Pheathers – Birds of the Caribbean Part I

I love birds, and was totally captivated by the birds of Jamaica. Now and again, you find yourself in a close encounter with an inquisitive bird. My family’s close encounter with a blue jay last year is a good example of this unexpected blessing.

Doctor Bird

Treasure Beach, on the southern coast of Jamaica, was the scene of my first interaction with a bird. In this case I met a  Red-Billed Streamer Tail, or as it is better known, the Doctor Bird.

Hummingbird Nest in Cactus

I was walking along the paths of the Treasure Beach Hotel and spotted a small bird nest in the spines of a cactus. I thought the nest, and another I had seen earlier, might be hummingbird nests, but on researching when I arrived home realized they were more likely the nests of one of the other small birds filling the air with birdsong.

Hummingbird Nest

The sight of the nest in the cactus filled me with such joy…an unexpected sight for someone who watches birds most often in southern New Jersey. I did what I often do when I am happy, I began to sing as I walked not caring if anyone heard me or not.

Suddenly, I had an audience. A hummingbird feeding on a flower nearby must have liked my song, he buzzed close by me, perched on a branch, and began giving me a thorough looking-over. I continued to sing, and as I sang, he seemed to listen. Lucky me that I can do two things at once. My camera, dangling on my wrist, didn’t scare him away, and I took several photos of him as I serenaded him with my chirpy hymn of praise. (In the Sweet By and By)

Dr. Bird in tree

Amazingly, I tired of singing before he tired of listening. As I walked away, I took one more photograph of him perched on his branch enjoying the view of the Caribbean sea.

Silhouette Dr. Bird

Photograph – Blurred Times/Sunrise, Montego Bay, Jamaica

In response to The Daily Post’s writing prompt: “Blur.”

Fishing Boat, Montego Bay, Jamaica
Fishing Boat, Montego Bay, Jamaica

I am returned home after ten days spent in one of my favorite vacation destinations: Jamaica. I’ll be blogging more about my stay and some of the unique sights, sounds and activities I took part in, but for today I’m using one of the photographs I captured as an entry in the WordPress Weekly Photo Challenge. This week the challenge title is “Blur.”

“A throwaway shot, or purposefully unfocused? This week, find beauty in a blur.”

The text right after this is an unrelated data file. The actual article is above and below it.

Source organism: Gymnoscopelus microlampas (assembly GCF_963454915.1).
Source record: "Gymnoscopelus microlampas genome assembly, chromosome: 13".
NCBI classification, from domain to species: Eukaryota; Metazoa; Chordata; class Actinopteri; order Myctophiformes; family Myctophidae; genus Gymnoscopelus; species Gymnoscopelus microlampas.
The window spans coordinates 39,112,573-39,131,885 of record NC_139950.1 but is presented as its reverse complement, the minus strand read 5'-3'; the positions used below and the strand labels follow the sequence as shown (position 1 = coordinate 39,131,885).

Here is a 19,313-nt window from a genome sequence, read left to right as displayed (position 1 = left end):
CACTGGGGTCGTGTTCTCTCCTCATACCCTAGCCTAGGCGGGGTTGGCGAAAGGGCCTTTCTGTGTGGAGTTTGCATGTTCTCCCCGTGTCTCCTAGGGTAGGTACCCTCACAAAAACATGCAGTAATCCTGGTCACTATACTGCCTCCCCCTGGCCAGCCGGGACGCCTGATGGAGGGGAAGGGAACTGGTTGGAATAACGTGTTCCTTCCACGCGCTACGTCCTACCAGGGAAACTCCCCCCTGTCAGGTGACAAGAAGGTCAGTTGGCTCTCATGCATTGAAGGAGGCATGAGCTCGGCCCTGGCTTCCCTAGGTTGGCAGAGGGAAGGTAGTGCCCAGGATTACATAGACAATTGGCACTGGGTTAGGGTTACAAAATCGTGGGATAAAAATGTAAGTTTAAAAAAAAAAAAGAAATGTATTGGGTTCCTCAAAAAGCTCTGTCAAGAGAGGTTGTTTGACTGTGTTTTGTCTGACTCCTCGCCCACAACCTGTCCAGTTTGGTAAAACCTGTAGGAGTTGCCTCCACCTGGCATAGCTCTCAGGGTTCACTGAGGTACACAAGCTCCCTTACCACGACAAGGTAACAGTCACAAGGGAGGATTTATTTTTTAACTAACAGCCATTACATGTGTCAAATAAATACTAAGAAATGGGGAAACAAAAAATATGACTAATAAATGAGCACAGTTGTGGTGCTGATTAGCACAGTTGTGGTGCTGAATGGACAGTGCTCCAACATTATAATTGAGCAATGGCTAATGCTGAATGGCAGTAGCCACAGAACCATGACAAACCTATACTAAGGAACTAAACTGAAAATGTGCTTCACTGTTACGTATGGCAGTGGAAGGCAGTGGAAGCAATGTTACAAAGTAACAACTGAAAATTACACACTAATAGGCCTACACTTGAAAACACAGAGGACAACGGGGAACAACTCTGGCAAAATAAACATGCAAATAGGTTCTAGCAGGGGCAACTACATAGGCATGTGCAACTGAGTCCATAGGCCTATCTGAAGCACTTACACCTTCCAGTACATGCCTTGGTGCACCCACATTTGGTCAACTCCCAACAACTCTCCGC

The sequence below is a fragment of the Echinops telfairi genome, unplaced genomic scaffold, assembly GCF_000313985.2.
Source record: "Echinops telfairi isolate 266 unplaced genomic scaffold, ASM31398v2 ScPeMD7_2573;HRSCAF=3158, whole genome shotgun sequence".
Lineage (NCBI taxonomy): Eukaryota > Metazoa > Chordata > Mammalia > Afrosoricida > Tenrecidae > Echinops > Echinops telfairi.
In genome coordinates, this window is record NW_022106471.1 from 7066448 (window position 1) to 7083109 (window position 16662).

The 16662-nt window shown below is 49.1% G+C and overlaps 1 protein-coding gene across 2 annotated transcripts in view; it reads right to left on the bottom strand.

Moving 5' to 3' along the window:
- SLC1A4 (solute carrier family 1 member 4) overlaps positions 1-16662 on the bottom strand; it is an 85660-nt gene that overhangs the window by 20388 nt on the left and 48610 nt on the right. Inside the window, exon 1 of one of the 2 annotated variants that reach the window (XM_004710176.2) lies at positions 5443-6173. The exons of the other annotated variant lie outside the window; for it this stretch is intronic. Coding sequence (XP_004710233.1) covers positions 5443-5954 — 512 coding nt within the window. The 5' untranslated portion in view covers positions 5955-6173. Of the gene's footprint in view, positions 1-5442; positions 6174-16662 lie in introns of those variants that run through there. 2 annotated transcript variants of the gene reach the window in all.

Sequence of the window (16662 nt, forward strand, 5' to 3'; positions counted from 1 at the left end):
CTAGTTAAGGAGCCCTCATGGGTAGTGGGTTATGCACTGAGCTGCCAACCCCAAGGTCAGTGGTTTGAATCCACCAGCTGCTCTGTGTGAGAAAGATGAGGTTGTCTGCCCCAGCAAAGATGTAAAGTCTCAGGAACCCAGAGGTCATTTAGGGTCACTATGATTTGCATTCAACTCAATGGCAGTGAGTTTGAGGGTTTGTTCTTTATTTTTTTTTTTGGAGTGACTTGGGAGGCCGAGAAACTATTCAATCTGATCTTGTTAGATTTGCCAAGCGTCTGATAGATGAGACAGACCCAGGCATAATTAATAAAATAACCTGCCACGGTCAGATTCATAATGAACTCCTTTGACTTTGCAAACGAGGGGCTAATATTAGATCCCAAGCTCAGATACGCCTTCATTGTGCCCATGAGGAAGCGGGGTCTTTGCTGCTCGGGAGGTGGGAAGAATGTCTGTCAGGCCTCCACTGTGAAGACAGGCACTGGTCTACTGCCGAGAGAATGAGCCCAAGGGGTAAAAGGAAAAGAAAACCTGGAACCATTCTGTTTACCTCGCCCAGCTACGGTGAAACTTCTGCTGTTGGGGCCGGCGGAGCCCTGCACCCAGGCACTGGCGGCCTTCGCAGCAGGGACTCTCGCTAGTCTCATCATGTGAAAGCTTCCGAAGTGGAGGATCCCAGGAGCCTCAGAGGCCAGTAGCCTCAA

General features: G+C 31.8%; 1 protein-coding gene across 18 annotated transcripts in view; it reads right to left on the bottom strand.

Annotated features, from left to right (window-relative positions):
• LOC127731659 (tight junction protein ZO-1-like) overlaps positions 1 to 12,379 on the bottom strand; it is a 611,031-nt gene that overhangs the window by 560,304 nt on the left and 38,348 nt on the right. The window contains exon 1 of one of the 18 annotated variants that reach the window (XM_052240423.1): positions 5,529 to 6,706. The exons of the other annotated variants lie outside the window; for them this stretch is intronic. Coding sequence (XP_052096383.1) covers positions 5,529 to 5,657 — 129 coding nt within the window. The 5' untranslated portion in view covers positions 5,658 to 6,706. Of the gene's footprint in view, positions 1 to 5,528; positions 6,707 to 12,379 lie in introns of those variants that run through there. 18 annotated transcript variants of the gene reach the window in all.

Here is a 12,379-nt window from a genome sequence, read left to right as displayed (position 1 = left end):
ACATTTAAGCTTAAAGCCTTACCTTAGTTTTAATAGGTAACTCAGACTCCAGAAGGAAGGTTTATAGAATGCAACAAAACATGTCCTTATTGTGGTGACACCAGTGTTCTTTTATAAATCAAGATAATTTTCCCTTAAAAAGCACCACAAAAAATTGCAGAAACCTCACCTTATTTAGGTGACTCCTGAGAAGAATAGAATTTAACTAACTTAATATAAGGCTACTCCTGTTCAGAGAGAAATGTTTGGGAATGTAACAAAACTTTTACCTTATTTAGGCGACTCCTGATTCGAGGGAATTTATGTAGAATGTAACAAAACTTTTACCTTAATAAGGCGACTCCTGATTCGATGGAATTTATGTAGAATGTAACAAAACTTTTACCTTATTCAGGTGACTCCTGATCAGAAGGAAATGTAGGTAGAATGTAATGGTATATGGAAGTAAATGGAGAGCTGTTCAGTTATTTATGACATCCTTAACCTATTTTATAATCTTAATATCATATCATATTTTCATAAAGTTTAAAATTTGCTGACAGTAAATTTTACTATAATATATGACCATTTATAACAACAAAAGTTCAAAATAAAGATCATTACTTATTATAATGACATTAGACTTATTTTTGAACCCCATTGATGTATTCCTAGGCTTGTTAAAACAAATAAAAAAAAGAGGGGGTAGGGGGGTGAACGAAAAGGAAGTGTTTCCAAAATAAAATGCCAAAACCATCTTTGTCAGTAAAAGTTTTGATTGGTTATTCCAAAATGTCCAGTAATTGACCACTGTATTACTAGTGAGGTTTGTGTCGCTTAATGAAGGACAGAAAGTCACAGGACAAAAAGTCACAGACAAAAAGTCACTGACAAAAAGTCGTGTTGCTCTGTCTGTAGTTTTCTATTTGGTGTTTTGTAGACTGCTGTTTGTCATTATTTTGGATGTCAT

Sunrise in Montego Bay, Jamaica. A fisherman soundlessly glides past the sleeping Royal Decameron Resort.

This photograph was taken in the ‘blurred time’ between the dark and the dawn. As the fisherman rowed past me, I captured the photograph never realizing until just a few moments ago, that his boat was named, “God Bless.” A good reminder to me that so often in the busyness of the day, GOD BLESSES ME, and I am sometimes unaware of his hand of blessing upon my life. Thank you Lord for all your many blessings. GOD BLESS you all on this Easter Monday.

God Bless

Phun – Orange You Glad???

It’s Friday, and I’m so glad the snow has stopped falling! Here are a few reminders of warmth for the Photo Challenge at WordPress:

In response to The Daily Post’s writing prompt: “Orange you glad it’s photo challenge time?”

Building a Fairy House
Building a Fairy House

“What’s not to love about orange? It’s vibrant. It’s cheerful. It makes a statement. It’s the perfect punctuation for a punchy photo. This week, share a group of photos where orange is either the dominant color, or provides a bold highlight. Shoot for at least three photos, and look for different shades — bright neons, deep rusts, delicate peaches.”

Here are a few more of my “orangey” photographs to warm up a winter day.

Burnt Orange Marshmallow with Campfire
Burnt Orange Marshmallow with Campfire
Apricot Tulips at Longwood Gardens
Apricot Tulips at Longwood Gardens
East Point Lighthouse with its brick colored roof
East Point Lighthouse with its brick colored roof
Jamaican Sunrise
Jamaican Sunrise, Runaway Bay, Club Caribbean
Jamaican Sunset, Runaway Bay, Club Caribbean
Jamaican Sunset, Runaway Bay, Club Caribbean

Photo Challenge – Reward? A Cuppa’ Ocean or Bay Please


“What does reward mean to you?”

Reward to me means a day walking, beachcombing or sitting on a sandy/rocky beach beside the ocean waves. I’ve been blessed in my life to have my idea of a reward fulfilled. Here are some of those ways…a reminder of a day at the beach on a cold Friday afternoon.





abel with lighthouse








block island 167

block island 203

Photo – Serenity x Infinity



Sunrises and Sunsets in Runaway Bay, Jamaica…Serenity times infinity.


The fisherman, in hopes of beating the heat of the day, fish early for schools of Sprat feeding in the waters. Jamaican Sprat Fishing The fisherman make no noise, barely any splashing, as they lower their nets into the water to capture the small gleaming fish.


Shine on Jamaican Sun! One of my favorite destinations.


Do you see the bird basking in the sun atop the nearest umbrella? He resembles a wood-carving, but he is real.

Place – Jamaica/Treasure Beach


The South Coast of Jamaica is much dryer than the north. Treasure Beach is a beautiful destination, but you must drive close to two and a half hours from the Montego Airport. There are two ways to go, over the mountains, or along the coast. After experiencing both ways I would definitely recommend the coastal trip. I felt like I was on a runaway rollercoaster pretty much the whole trip over the mountains.


The waves are very large and rough in Treasure Beach. This is not a place for inexperienced swimmers. You can count four rip tides in the picture above. The water is beautiful though, and incredibly warm. If you love to collect seashells and other beach drift, you will be thrilled. I can’t tell you how many sea urchins we found, most we left on the beach…we also found a few sand dollars.




One of my favorite aspects of Treasure Beach were the neighborhood dogs. Jamaican dogs have a unique look, as do the cats. Their fur is very short, and their ears very large. I loved one little fellow I named Bob; he was so friendly and sweet. I wanted to bring him home with me, but even if I could, how could you take a creature out of paradise? I loved watching Bob enjoy his surroundings.